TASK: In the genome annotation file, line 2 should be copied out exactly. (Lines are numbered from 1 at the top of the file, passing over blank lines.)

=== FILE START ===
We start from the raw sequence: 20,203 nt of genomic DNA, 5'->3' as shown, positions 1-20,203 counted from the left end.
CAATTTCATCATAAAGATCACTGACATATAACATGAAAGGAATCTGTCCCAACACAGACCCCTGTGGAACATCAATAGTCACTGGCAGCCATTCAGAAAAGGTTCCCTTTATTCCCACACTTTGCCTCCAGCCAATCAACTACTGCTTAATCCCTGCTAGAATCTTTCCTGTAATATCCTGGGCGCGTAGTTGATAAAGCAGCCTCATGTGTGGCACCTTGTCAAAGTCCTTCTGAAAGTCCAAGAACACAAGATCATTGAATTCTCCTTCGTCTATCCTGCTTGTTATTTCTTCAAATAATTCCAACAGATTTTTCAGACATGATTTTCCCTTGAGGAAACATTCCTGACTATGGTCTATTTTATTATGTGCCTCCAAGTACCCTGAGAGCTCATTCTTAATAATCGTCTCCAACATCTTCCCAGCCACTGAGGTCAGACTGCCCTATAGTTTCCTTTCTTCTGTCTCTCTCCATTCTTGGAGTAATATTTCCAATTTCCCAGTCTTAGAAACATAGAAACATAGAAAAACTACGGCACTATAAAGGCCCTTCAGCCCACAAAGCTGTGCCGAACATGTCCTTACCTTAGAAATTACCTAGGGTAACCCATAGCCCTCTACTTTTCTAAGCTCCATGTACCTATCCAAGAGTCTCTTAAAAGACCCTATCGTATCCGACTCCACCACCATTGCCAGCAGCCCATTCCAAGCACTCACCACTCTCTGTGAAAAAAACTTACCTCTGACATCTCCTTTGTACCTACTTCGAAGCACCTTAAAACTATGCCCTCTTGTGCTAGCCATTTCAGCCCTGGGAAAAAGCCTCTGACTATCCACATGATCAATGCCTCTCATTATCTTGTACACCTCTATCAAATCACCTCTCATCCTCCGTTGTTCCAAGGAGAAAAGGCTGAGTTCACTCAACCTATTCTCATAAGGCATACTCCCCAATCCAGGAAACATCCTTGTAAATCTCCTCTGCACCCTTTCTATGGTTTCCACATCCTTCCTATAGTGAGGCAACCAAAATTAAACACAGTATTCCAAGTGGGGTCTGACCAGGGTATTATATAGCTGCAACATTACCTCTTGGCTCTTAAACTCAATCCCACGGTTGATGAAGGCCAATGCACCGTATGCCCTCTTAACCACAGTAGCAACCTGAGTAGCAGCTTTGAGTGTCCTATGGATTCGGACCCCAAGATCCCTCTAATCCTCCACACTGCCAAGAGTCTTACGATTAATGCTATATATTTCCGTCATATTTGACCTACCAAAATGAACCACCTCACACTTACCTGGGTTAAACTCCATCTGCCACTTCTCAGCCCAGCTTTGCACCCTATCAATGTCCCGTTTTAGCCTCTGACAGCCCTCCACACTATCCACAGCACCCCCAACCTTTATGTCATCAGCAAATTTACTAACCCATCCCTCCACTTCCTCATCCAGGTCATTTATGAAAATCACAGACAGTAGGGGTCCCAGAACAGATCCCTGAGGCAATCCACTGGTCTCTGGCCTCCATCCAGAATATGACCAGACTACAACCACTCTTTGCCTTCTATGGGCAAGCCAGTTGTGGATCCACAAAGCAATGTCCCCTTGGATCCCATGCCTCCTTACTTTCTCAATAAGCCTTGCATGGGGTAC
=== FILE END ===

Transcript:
CAATTTCATCATAAAGATCACTGACATATAACATGAAAGGAATCTGTCCCAACACAGACCCCTGTGGAACATCAATAGTCACTGGCAGCCATTCAGAAAAGGTTCCCTTTATTCCCACACTTTGCCTCCAGCCAATCAACTACTGCTTAATCCCTGCTAGAATCTTTCCTGTAATATCCTGGGCGCGTAGTTGATAAAGCAGCCTCATGTGTGGCACCTTGTCAAAGTCCTTCTGAAAGTCCAAGAACACAAGATCATTGAATTCTCCTTCGTCTATCCTGCTTGTTATTTCTTCAAATAATTCCAACAGATTTTTCAGACATGATTTTCCCTTGAGGAAACATTCCTGACTATGGTCTATTTTATTATGTGCCTCCAAGTACCCTGAGAGCTCATTCTTAATAATCGTCTCCAACATCTTCCCAGCCACTGAGGTCAGACTGCCCTATAGTTTCCTTTCTTCTGTCTCTCTCCATTCTTGGAGTAATATTTCCAATTTCCCAGTCTTAGAAACATAGAAACATAGAAAAACTACGGCACTATAAAGGCCCTTCAGCCCACAAAGCTGTGCCGAACATGTCCTTACCTTAGAAATTACCTAGGGTAACCCATAGCCCTCTACTTTTCTAAGCTCCATGTACCTATCCAAGAGTCTCTTAAAAGACCCTATCGTATCCGACTCCACCACCATTGCCAGCAGCCCATTCCAAGCACTCACCACTCTCTGTGAAAAAAACTTACCTCTGACATCTCCTTTGTACCTACTTCGAAGCACCTTAAAACTATGCCCTCTTGTGCTAGCCATTTCAGCCCTGGGAAAAAGCCTCTGACTATCCACATGATCAATGCCTCTCATTATCTTGTACACCTCTATCAAATCACCTCTCATCCTCCGTTGTTCCAAGGAGAAAAGGCTGAGTTCACTCAACCTATTCTCATAAGGCATACTCCCCAATCCAGGAAACATCCTTGTAAATCTCCTCTGCACCCTTTCTATGGTTTCCACATCCTTCCTATAGTGAGGCAACCAAAATTAAACACAGTATTCCAAGTGGGGTCTGACCAGGGTATTATATAGCTGCAACATTACCTCTTGGCTCTTAAACTCAATCCCACGGTTGATGAAGGCCAATGCACCGTATGCCCTCTTAACCACAGTAGCAACCTGAGTAGCAGCTTTGAGTGTCCTATGGATTCGGACCCCAAGATCCCTCTAATCCTCCACACTGCCAAGAGTCTTACGATTAATGCTATATATTTCCGTCATATTTGACCTACCAAAATGAACCACCTCACACTTACCTGGGTTAAACTCCATCTGCCACTTCTCAGCCCAGCTTTGCACCCTATCAATGTCCCGTTTTAGCCTCTGACAGCCCTCCACACTATCCACAGCACCCCCAACCTTTATGTCATCAGCAAATTTACTAACCCATCCCTCCACTTCCTCATCCAGGTCATTTATGAAAATCACAGACAGTAGGGGTCCCAGAACAGATCCCTGAGGCAATCCACTGGTCTCTGGCCTCCATCCAGAATATGACCAGACTACAACCACTCTTTGCCTTCTATGGGCAAGCCAGTTGTGGATCCACAAAGCAATGTCCCCTTGGATCCCATGCCTCCTTACTTTCTCAATAAGCCTTGCATGGGGTAC